Only crisis still holds the possibility to disrupt this cycle, but as Milton Friedman said, we need to develop those ideas that will be lying around when the crisis of requisite scale inevitably falls upon us. And a key to that plan is an unprecedentedly ambitious, solid and and strategic labor strategy. Progressive planners are running on fumes, so they need all the synergy they can get their hands on. Labor kills so many birds with one stone because it aligns self-interests with progressive interest in a way proven to bring widely distributed benefits. This while providing a political education and amplification to the workers’ political voice. It brings near-term results which almost render political change a fait accompli, if not a redundancy.

  3. Hillary’s age is not the important part. If anything, her age disqualifies her because, at her age, she should have many, many more accomplishments. It’s not that she’s old, it’s that she doesn’t do anything.

    Hillary’s presidency? Assuming she can trick enough women into believing that she gives a crap about them (hell, a lot of men get away with it, why not a woman?) she’ll be elected in a landslide of about 4%. She will get a Senate split 51-49 in favor of the Republicans. That isn’t really relevant because, hey, even if it was 100 Dems and 0 Republicans, the Democrats wouldn’t be able to get anything passed.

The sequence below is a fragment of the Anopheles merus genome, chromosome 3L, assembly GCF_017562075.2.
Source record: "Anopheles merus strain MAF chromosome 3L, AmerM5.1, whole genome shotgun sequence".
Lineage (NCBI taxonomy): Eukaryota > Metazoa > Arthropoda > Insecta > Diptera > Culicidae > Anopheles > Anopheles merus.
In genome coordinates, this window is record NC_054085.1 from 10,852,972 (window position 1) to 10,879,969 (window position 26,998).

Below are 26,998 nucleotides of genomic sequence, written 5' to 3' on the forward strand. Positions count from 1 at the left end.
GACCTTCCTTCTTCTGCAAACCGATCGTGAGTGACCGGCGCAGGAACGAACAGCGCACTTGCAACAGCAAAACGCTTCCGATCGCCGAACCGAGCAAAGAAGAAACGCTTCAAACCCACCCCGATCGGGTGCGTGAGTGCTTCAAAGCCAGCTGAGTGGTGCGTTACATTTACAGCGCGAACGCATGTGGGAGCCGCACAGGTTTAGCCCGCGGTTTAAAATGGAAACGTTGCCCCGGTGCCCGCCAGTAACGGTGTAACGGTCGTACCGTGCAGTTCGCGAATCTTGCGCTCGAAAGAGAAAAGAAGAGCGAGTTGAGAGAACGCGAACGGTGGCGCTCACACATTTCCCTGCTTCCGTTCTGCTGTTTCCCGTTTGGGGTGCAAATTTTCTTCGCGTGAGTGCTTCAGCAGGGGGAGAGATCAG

Her first term will consist of pretty much nothing. Unemployment will remain “stubborn.” No national work program will be instituted. Health care “reform” will continue to funnel millions into for-profit insurance programs, so that will stay the same. We’ll be in a war with Syria or somewhere, mainly because Hillary, having done nothing by her own gumption, will have to prove she’s “tough.” Marijuana reform will go through. Hill will take credit for this.